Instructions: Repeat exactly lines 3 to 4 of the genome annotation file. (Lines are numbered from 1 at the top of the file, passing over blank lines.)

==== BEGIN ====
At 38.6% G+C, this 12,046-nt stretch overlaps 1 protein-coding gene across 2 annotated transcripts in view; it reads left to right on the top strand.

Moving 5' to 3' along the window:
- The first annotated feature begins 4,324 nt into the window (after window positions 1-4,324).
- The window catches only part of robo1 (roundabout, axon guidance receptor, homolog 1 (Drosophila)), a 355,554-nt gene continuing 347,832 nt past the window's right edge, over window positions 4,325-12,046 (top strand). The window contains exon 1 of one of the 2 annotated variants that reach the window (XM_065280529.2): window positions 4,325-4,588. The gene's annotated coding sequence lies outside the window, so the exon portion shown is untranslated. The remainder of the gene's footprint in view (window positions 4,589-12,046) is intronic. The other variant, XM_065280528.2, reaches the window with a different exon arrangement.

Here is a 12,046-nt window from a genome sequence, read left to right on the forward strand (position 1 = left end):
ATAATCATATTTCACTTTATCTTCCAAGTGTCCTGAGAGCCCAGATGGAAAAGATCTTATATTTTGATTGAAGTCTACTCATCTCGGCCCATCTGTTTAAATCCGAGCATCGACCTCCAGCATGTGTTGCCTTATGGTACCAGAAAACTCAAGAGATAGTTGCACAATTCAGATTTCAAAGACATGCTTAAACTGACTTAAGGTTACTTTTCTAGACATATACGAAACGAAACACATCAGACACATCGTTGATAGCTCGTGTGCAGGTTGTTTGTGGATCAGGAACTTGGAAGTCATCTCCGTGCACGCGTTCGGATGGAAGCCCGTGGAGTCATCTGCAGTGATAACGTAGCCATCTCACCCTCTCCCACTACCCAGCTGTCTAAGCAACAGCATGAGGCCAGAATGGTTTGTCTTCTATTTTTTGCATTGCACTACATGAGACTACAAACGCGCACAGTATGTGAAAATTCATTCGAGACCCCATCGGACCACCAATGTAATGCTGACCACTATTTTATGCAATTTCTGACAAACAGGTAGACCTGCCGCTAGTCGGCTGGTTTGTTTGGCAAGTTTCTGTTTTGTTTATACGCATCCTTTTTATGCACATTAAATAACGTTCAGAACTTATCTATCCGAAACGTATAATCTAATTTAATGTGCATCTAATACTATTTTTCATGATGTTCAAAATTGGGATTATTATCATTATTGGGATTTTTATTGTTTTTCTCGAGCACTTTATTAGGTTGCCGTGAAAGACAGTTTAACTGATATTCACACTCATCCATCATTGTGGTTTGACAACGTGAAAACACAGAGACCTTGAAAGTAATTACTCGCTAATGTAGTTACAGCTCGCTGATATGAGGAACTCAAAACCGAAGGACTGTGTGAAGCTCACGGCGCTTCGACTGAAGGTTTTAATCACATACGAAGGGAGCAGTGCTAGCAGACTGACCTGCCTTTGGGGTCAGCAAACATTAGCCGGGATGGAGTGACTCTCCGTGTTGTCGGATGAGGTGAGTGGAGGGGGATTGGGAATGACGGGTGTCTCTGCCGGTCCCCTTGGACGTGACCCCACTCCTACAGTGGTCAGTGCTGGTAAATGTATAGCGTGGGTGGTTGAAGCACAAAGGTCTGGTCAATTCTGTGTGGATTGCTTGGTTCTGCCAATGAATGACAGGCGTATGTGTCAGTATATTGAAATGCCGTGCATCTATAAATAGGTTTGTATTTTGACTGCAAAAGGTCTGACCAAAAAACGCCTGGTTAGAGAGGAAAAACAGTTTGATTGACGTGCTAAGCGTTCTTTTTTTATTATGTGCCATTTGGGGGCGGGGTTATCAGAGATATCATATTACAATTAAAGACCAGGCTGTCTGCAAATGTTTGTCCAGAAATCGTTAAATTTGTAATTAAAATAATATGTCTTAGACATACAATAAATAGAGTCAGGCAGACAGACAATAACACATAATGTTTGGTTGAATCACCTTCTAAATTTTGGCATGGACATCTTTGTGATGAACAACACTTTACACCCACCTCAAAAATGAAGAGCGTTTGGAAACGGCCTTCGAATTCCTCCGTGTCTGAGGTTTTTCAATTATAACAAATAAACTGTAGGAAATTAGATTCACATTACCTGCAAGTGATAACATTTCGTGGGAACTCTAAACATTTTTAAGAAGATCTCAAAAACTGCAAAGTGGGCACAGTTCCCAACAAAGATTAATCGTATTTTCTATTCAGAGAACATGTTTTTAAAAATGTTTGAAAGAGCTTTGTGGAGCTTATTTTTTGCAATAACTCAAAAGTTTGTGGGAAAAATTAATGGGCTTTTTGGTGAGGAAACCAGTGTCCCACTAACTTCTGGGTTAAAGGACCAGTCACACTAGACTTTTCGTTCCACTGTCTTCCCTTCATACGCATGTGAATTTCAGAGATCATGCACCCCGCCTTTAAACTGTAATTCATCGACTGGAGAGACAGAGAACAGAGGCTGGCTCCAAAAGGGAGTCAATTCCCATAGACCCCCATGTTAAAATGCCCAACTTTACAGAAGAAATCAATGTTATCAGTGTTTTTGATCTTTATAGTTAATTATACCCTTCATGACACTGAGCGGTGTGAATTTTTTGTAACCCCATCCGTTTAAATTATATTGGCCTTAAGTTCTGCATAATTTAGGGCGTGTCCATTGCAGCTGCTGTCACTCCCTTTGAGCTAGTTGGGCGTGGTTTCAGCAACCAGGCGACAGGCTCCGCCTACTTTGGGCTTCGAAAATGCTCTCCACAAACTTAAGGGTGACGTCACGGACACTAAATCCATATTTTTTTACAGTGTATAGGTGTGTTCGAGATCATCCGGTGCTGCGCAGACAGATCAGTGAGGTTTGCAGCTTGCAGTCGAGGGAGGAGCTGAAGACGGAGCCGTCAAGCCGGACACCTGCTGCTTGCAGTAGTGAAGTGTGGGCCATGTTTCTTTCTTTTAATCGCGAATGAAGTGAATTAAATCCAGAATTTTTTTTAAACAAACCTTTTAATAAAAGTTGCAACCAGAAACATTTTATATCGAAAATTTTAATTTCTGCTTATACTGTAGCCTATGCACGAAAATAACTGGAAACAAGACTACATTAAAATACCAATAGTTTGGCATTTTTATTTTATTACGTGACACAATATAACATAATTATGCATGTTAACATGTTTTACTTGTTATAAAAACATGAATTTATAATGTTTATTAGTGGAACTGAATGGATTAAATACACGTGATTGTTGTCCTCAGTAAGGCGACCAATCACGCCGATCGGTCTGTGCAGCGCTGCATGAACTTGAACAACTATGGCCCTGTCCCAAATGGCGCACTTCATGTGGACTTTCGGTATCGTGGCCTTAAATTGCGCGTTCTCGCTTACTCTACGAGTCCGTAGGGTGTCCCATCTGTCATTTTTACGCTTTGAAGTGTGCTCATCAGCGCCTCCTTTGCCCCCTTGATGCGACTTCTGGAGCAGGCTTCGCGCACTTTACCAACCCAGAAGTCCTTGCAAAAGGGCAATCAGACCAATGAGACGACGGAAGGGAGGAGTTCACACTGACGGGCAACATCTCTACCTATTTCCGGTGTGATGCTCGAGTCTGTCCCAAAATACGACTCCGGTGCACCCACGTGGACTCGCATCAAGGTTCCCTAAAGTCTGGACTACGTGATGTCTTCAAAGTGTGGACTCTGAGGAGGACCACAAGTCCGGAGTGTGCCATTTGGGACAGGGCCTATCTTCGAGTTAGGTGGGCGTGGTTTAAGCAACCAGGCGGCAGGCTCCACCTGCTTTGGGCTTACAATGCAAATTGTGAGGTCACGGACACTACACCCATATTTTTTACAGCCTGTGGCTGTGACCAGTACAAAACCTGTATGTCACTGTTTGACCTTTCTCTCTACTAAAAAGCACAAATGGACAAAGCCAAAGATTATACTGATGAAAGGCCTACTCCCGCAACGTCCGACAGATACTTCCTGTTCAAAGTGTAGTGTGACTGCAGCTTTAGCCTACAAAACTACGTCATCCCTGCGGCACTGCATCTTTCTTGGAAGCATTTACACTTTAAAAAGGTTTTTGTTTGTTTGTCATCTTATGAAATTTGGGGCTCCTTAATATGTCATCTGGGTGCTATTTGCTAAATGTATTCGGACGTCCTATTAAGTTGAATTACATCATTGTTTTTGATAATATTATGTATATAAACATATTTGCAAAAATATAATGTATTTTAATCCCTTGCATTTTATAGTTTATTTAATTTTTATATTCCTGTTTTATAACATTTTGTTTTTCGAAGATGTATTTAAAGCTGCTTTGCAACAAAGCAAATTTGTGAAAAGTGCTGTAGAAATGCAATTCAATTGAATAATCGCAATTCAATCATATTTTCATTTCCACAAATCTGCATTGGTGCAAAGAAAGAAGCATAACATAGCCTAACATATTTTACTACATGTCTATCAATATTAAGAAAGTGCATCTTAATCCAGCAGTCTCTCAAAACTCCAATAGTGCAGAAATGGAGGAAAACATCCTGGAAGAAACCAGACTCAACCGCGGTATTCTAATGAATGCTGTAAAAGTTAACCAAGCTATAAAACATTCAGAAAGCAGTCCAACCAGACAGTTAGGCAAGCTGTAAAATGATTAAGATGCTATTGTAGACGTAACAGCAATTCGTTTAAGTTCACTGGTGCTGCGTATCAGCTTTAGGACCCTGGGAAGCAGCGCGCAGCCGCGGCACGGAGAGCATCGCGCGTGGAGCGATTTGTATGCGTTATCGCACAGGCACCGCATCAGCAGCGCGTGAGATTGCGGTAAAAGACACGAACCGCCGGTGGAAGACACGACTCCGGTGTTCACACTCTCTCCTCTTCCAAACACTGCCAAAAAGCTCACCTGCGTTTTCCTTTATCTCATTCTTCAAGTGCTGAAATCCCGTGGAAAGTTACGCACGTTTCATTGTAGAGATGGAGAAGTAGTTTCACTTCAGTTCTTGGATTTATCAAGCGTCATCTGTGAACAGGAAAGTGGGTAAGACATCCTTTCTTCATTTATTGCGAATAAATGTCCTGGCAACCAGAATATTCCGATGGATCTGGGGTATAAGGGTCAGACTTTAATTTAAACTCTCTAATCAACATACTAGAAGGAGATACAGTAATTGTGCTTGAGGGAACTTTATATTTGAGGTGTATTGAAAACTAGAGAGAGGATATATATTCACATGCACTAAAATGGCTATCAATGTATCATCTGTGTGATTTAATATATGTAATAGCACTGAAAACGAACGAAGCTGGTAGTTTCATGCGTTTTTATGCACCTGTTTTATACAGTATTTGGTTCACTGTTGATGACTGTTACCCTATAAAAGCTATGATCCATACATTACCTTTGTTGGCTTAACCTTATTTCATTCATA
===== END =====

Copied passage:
- The first annotated feature begins 4,324 nt into the window (after window positions 1-4,324).
- The window catches only part of robo1 (roundabout, axon guidance receptor, homolog 1 (Drosophila)), a 355,554-nt gene continuing 347,832 nt past the window's right edge, over window positions 4,325-12,046 (top strand). The window contains exon 1 of one of the 2 annotated variants that reach the window (XM_065280529.2): window positions 4,325-4,588. The gene's annotated coding sequence lies outside the window, so the exon portion shown is untranslated. The remainder of the gene's footprint in view (window positions 4,589-12,046) is intronic. The other variant, XM_065280528.2, reaches the window with a different exon arrangement.